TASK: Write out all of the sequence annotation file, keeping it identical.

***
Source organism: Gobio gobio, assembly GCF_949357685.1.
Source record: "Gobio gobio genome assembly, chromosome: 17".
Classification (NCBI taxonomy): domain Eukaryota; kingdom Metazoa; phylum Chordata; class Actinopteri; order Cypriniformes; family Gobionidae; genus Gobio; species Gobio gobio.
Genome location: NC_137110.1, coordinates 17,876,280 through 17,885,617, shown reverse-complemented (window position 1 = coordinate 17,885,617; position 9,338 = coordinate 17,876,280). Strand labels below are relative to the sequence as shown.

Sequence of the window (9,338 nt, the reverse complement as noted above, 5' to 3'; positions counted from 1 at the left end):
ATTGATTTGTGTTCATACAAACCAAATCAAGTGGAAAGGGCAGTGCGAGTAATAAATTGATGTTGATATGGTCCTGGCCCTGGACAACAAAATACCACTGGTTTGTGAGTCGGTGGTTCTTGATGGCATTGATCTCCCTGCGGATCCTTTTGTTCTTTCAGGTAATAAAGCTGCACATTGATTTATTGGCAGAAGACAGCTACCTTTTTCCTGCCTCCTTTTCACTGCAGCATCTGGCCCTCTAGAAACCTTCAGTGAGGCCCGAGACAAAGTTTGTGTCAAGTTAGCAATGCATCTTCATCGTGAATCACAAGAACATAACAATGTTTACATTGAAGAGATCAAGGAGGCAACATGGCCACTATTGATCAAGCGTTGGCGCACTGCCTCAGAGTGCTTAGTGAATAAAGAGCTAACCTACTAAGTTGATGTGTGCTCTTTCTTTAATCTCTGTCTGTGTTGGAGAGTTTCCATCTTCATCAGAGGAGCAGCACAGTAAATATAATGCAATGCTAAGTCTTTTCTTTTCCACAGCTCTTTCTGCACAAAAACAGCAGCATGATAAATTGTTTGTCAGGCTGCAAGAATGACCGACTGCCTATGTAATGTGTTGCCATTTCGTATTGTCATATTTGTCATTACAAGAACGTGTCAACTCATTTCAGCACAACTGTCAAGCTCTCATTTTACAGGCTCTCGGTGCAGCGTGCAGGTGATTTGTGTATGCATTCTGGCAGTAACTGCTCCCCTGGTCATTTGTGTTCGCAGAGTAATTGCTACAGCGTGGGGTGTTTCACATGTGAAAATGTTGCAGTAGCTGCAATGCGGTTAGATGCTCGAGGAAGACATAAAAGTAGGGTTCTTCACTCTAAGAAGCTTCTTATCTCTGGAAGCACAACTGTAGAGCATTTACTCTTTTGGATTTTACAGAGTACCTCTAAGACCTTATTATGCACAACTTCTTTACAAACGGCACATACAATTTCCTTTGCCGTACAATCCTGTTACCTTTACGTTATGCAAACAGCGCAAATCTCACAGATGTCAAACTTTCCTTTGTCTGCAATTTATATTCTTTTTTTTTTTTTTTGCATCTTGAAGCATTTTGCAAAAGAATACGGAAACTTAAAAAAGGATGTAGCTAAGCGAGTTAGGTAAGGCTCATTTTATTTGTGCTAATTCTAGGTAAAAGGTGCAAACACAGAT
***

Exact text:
Source organism: Gobio gobio, assembly GCF_949357685.1.
Source record: "Gobio gobio genome assembly, chromosome: 17".
Classification (NCBI taxonomy): domain Eukaryota; kingdom Metazoa; phylum Chordata; class Actinopteri; order Cypriniformes; family Gobionidae; genus Gobio; species Gobio gobio.
Genome location: NC_137110.1, coordinates 17,876,280 through 17,885,617, shown reverse-complemented (window position 1 = coordinate 17,885,617; position 9,338 = coordinate 17,876,280). Strand labels below are relative to the sequence as shown.

Sequence of the window (9,338 nt, the reverse complement as noted above, 5' to 3'; positions counted from 1 at the left end):
ATTGATTTGTGTTCATACAAACCAAATCAAGTGGAAAGGGCAGTGCGAGTAATAAATTGATGTTGATATGGTCCTGGCCCTGGACAACAAAATACCACTGGTTTGTGAGTCGGTGGTTCTTGATGGCATTGATCTCCCTGCGGATCCTTTTGTTCTTTCAGGTAATAAAGCTGCACATTGATTTATTGGCAGAAGACAGCTACCTTTTTCCTGCCTCCTTTTCACTGCAGCATCTGGCCCTCTAGAAACCTTCAGTGAGGCCCGAGACAAAGTTTGTGTCAAGTTAGCAATGCATCTTCATCGTGAATCACAAGAACATAACAATGTTTACATTGAAGAGATCAAGGAGGCAACATGGCCACTATTGATCAAGCGTTGGCGCACTGCCTCAGAGTGCTTAGTGAATAAAGAGCTAACCTACTAAGTTGATGTGTGCTCTTTCTTTAATCTCTGTCTGTGTTGGAGAGTTTCCATCTTCATCAGAGGAGCAGCACAGTAAATATAATGCAATGCTAAGTCTTTTCTTTTCCACAGCTCTTTCTGCACAAAAACAGCAGCATGATAAATTGTTTGTCAGGCTGCAAGAATGACCGACTGCCTATGTAATGTGTTGCCATTTCGTATTGTCATATTTGTCATTACAAGAACGTGTCAACTCATTTCAGCACAACTGTCAAGCTCTCATTTTACAGGCTCTCGGTGCAGCGTGCAGGTGATTTGTGTATGCATTCTGGCAGTAACTGCTCCCCTGGTCATTTGTGTTCGCAGAGTAATTGCTACAGCGTGGGGTGTTTCACATGTGAAAATGTTGCAGTAGCTGCAATGCGGTTAGATGCTCGAGGAAGACATAAAAGTAGGGTTCTTCACTCTAAGAAGCTTCTTATCTCTGGAAGCACAACTGTAGAGCATTTACTCTTTTGGATTTTACAGAGTACCTCTAAGACCTTATTATGCACAACTTCTTTACAAACGGCACATACAATTTCCTTTGCCGTACAATCCTGTTACCTTTACGTTATGCAAACAGCGCAAATCTCACAGATGTCAAACTTTCCTTTGTCTGCAATTTATATTCTTTTTTTTTTTTTTTGCATCTTGAAGCATTTTGCAAAAGAATACGGAAACTTAAAAAAGGATGTAGCTAAGCGAGTTAGGTAAGGCTCATTTTATTTGTGCTAATTCTAGGTAAAAGGTGCAAACACAGAT